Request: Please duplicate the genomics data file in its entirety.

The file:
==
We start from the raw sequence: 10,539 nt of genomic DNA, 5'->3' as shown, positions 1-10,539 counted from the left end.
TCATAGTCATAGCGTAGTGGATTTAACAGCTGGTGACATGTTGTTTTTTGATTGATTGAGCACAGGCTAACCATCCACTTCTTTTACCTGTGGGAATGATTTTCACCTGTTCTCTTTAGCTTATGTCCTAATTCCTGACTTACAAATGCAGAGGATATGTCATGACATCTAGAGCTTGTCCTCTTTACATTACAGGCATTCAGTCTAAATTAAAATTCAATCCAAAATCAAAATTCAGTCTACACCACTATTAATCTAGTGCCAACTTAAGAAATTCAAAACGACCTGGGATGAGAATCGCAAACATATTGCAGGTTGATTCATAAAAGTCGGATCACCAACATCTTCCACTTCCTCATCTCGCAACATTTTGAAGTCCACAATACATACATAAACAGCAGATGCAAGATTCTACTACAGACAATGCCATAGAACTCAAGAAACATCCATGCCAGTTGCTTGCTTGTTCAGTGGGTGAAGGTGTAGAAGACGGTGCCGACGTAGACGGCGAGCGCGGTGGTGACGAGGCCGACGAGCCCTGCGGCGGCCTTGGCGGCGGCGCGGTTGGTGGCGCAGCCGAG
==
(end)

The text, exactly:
We start from the raw sequence: 10,539 nt of genomic DNA, 5'->3' as shown, positions 1-10,539 counted from the left end.
TCATAGTCATAGCGTAGTGGATTTAACAGCTGGTGACATGTTGTTTTTTGATTGATTGAGCACAGGCTAACCATCCACTTCTTTTACCTGTGGGAATGATTTTCACCTGTTCTCTTTAGCTTATGTCCTAATTCCTGACTTACAAATGCAGAGGATATGTCATGACATCTAGAGCTTGTCCTCTTTACATTACAGGCATTCAGTCTAAATTAAAATTCAATCCAAAATCAAAATTCAGTCTACACCACTATTAATCTAGTGCCAACTTAAGAAATTCAAAACGACCTGGGATGAGAATCGCAAACATATTGCAGGTTGATTCATAAAAGTCGGATCACCAACATCTTCCACTTCCTCATCTCGCAACATTTTGAAGTCCACAATACATACATAAACAGCAGATGCAAGATTCTACTACAGACAATGCCATAGAACTCAAGAAACATCCATGCCAGTTGCTTGCTTGTTCAGTGGGTGAAGGTGTAGAAGACGGTGCCGACGTAGACGGCGAGCGCGGTGGTGACGAGGCCGACGAGCCCTGCGGCGGCCTTGGCGGCGGCGCGGTTGGTGGCGCAGCCGAG